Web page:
I have to be honest here that these readings are not easy. Both of them reach a high enough philosophical level.
Schneider’s reading is about history of performances. The first few quotes just below title in the first page is about performances as history and how they disappear, which is what the passage talks about in the first half, and I want to talk about it more here. (the rest of them is how history/performance remains as living or death on the stage)
“If we consider performance as a process of disappearance, of an ephemerality read as vanishment (versus material remains), are we limiting ourselves to an understanding of performance predetermined by our cultural habituation to the logic of archive?” This sentence on the bottom of the second page is a topic question through the first half. One interesting point is about the equation of self-annihilation of the performance (“Too often, the equation of performance with disappearance reiterates performance as self-annihilating”, page 101, bottom left corner). The fact that performance can never be re-create through any means prove that it is self-destructive. Someone may say the retell of oral history or the video of dance ensemble are replays of the original performance, but “flesh can house no memory of bone. Only bone speaks memory of flesh. (page 101, bottom left corner)”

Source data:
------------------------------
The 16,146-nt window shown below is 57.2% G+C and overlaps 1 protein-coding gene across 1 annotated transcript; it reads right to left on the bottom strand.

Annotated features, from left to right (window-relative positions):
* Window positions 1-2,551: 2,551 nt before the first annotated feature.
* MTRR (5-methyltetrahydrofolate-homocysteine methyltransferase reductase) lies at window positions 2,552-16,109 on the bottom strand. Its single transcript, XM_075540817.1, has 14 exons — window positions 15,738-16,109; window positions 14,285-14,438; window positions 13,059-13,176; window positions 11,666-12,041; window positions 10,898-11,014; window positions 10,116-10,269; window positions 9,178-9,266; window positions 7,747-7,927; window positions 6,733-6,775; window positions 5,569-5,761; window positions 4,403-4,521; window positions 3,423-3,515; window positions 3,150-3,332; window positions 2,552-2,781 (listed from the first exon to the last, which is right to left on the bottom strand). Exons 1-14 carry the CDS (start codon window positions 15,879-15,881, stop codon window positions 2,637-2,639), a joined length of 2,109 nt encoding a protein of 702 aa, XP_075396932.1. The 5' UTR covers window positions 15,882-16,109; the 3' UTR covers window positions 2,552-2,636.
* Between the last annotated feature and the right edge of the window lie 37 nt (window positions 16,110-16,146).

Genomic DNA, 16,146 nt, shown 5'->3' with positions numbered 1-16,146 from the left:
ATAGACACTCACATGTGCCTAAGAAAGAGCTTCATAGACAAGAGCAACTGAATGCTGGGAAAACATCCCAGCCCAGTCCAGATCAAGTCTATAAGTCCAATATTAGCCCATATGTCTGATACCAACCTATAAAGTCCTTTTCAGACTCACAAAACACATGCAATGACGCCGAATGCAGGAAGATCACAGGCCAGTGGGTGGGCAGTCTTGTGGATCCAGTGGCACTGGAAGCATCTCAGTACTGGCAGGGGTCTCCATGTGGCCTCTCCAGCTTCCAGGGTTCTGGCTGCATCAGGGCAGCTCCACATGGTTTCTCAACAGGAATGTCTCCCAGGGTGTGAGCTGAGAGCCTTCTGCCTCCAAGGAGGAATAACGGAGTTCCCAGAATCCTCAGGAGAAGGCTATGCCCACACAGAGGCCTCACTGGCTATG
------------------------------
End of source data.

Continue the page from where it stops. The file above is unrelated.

It is in my opinion true that performances of any kinds cannot be re-created. Every performance by different artists, even though the same theme (take theater of Macbeth from last semester) means different ends to different circumstances. (college students as actors versus commercial actors) And this is more appropriate for oral history. Folktales and legends have been past for thousands of years and even different regions have completely different version. Are they still the same tales? Definitely not, though they share a common origin.
For Birns’s passage, it first introduces Lemon’s work, and the part I like it very much is that “Lemon avoided both exoticism and a self-conscious status as an outsider in an investigation of cultural difference that, in being both sociological and spiritual, was able to view India, China, and Japan with a percipient clarity.”(page 18, second paragraph) Such achievement is very hard to accomplished, and this reminds me about the movie Crazy Rich Asian. As a Chinese, I found many stereotypes and scenes in the movie very insulting. But when one of my high school English teacher talked to me about it, he understood it as perfect representation of Asians. There is no wrong answer here, I suppose. But there are plenty of much better representations out there than this one.
“Lemon seeks to ritualize the past, but not to monumentalize it.”